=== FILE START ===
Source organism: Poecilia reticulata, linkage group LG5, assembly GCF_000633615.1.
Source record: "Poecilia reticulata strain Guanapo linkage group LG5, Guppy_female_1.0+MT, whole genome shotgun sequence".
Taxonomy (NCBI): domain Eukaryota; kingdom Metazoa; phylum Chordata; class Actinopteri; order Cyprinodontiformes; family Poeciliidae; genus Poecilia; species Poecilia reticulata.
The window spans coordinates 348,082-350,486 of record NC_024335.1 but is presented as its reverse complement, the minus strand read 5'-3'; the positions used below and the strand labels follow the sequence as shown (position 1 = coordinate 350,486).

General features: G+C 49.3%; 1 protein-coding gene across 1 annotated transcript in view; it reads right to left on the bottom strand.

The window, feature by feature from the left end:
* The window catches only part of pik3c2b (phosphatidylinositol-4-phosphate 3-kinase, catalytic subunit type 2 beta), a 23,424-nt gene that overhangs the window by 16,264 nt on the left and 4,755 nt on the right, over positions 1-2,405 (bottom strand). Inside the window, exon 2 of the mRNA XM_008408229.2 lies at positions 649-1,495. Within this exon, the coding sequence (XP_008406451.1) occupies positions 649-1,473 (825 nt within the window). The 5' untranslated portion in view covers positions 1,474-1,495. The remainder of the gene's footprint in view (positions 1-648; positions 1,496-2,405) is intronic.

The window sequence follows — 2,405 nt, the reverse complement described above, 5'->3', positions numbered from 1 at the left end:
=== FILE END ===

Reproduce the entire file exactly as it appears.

Source organism: Poecilia reticulata, linkage group LG5, assembly GCF_000633615.1.
Source record: "Poecilia reticulata strain Guanapo linkage group LG5, Guppy_female_1.0+MT, whole genome shotgun sequence".
Taxonomy (NCBI): domain Eukaryota; kingdom Metazoa; phylum Chordata; class Actinopteri; order Cyprinodontiformes; family Poeciliidae; genus Poecilia; species Poecilia reticulata.
The window spans coordinates 348,082-350,486 of record NC_024335.1 but is presented as its reverse complement, the minus strand read 5'-3'; the positions used below and the strand labels follow the sequence as shown (position 1 = coordinate 350,486).

General features: G+C 49.3%; 1 protein-coding gene across 1 annotated transcript in view; it reads right to left on the bottom strand.

The window, feature by feature from the left end:
* The window catches only part of pik3c2b (phosphatidylinositol-4-phosphate 3-kinase, catalytic subunit type 2 beta), a 23,424-nt gene that overhangs the window by 16,264 nt on the left and 4,755 nt on the right, over positions 1-2,405 (bottom strand). Inside the window, exon 2 of the mRNA XM_008408229.2 lies at positions 649-1,495. Within this exon, the coding sequence (XP_008406451.1) occupies positions 649-1,473 (825 nt within the window). The 5' untranslated portion in view covers positions 1,474-1,495. The remainder of the gene's footprint in view (positions 1-648; positions 1,496-2,405) is intronic.

The window sequence follows — 2,405 nt, the reverse complement described above, 5'->3', positions numbered from 1 at the left end: